Massive shoutout to vtech, cache, and californ1a who've been leading the charge on the bug finding effort. 

Here's just a collection of some of the bugs:

Crack in the geo allowing player to sneak through:


Cube falling slowly for some reason:


Water falling through geo:


Jittery physics:



Ending

Finally, for design, I'm working on the ending. Almost there. Honestly, the hardest part is just finding the time to be able to do design amidst everything else.
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Kyzrati
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« Reply #1204 on: November 29, 2018, 06:13:03 PM »

Really interesting read! Good luck hammering out the rest of those bugs. At least you've got all those nifty tools now, plus great help it looks like :D
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Mark Mayers
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« Reply #1205 on: November 29, 2018, 08:01:47 PM »

Good luck, looking forward to the finished game!
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« Reply #1206 on: November 30, 2018, 07:39:26 AM »

Looking good, looking forward to your release.
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William Chyr
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« Reply #1207 on: December 01, 2018, 08:47:47 PM »

Devlog Update #350 - 12/01/2018



Continued working on the ending today. Didn't get as much done as I would have liked, but progress is progress.

It's good to be back to having a rhythm though. The past few weeks I had to deal with a lot of administrative work and that took up a lot of mental energy. It's good to bel able to just think about design when I sit down in front of the computer.

Got several decent puzzles for the ending. The spacing in each puzzle needs work, but the concept for the puzzle is there.
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« Reply #1208 on: December 02, 2018, 06:25:12 AM »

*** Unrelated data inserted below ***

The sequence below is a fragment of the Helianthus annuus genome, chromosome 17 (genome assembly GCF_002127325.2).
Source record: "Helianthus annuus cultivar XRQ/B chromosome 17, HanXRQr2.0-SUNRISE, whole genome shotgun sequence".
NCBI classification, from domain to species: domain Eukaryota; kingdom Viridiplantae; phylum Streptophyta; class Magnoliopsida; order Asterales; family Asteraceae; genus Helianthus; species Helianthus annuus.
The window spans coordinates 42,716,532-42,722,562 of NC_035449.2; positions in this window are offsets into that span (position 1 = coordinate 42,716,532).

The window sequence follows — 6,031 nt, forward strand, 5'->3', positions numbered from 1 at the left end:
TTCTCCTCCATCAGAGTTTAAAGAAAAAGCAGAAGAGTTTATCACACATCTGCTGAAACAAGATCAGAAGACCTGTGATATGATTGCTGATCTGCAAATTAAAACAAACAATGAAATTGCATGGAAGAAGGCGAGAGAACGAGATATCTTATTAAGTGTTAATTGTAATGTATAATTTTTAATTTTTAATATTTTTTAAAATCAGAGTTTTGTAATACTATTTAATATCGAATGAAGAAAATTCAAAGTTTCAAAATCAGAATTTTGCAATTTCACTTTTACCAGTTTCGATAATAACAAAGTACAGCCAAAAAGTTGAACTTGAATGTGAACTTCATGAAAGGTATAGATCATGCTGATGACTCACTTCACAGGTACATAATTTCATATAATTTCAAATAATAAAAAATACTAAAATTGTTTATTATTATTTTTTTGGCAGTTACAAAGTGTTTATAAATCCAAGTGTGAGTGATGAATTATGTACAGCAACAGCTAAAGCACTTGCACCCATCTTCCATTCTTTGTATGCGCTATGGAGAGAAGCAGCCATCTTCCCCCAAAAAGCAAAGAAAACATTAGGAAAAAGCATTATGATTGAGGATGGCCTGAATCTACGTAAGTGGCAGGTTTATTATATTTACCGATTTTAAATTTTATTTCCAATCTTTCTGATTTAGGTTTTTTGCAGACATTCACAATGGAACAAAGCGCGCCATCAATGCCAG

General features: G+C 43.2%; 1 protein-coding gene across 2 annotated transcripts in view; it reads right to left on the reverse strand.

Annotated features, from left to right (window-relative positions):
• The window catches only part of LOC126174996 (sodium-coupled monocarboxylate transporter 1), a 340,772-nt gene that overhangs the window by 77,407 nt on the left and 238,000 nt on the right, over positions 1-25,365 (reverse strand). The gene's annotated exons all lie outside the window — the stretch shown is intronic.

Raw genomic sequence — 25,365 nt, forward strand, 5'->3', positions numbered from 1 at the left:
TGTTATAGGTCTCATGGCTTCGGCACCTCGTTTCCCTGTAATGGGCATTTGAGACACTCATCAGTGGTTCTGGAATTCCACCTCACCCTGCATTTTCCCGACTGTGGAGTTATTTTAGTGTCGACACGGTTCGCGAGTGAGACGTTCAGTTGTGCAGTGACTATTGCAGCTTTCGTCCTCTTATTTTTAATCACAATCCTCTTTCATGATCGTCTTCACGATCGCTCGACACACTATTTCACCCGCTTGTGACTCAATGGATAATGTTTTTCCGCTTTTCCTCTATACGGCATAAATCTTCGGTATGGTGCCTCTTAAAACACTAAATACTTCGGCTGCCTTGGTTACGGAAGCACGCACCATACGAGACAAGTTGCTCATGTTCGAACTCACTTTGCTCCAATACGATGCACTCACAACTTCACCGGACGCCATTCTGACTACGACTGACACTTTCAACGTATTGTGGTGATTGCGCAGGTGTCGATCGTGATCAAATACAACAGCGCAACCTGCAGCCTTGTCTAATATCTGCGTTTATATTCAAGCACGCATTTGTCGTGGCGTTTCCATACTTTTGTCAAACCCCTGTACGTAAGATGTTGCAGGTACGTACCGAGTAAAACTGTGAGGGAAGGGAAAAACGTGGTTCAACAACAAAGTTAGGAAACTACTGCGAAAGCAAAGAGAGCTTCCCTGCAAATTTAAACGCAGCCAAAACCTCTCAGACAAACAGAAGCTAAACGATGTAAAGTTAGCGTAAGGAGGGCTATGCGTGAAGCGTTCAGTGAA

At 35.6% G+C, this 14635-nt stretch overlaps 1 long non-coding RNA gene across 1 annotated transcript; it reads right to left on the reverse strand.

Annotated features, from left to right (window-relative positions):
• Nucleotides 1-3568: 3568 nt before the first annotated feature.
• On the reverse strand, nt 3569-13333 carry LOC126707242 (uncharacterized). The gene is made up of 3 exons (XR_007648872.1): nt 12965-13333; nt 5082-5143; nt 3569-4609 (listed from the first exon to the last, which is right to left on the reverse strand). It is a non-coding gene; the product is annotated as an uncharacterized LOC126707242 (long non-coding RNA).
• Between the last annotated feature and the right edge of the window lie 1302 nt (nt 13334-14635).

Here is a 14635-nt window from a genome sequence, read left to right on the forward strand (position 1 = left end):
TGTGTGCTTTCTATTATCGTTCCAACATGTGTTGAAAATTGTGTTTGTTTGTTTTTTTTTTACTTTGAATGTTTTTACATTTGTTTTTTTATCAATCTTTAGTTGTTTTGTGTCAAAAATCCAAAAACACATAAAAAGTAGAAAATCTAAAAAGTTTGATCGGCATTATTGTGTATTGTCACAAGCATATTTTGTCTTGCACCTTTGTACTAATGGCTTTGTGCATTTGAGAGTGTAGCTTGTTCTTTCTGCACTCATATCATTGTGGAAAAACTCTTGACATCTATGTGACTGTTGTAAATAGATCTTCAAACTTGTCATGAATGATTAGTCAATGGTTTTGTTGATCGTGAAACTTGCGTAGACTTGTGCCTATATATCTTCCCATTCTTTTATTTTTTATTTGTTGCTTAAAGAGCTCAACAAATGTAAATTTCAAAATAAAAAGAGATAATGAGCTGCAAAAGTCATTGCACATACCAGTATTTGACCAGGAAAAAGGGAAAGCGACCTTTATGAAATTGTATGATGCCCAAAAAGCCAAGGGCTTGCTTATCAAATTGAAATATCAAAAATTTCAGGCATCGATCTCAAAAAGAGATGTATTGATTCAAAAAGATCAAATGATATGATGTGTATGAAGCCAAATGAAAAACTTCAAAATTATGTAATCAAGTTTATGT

Looking forward to this, William! It's looking amazing. Smiley Good luck!
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Siddhartha Barnhoorn
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« Reply #1209 on: December 02, 2018, 07:00:00 PM »

the mesmerizing screenshots of this game are essentially stand alone works of art. Gentleman

I've watched your GDC talk. Great stuff man.  Hand Thumbs Up Right

It's cool to see the progress, as well as, what goes on under the hood.

Keep fighting the good fight.
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« Reply #1210 on: December 02, 2018, 08:34:17 PM »

Devlog Update #351 - 12/02/2018


Thanks for the support everyone!

Did some more work on the ending today. There's a few things that will need gameplay programming, but for the most part, the mechanics function quite well.
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William Chyr
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« Reply #1211 on: December 03, 2018, 03:25:01 PM »

Devlog Update #352 - 12/03/2018

Recently finished The Power of Habit by Charles Duhigg, and currently reading Deep Work by Carl Newport. Highly recommend both books.

I've been incorporating their methods and techniques into my daily routine and have definitely found myself both more focused and more productive.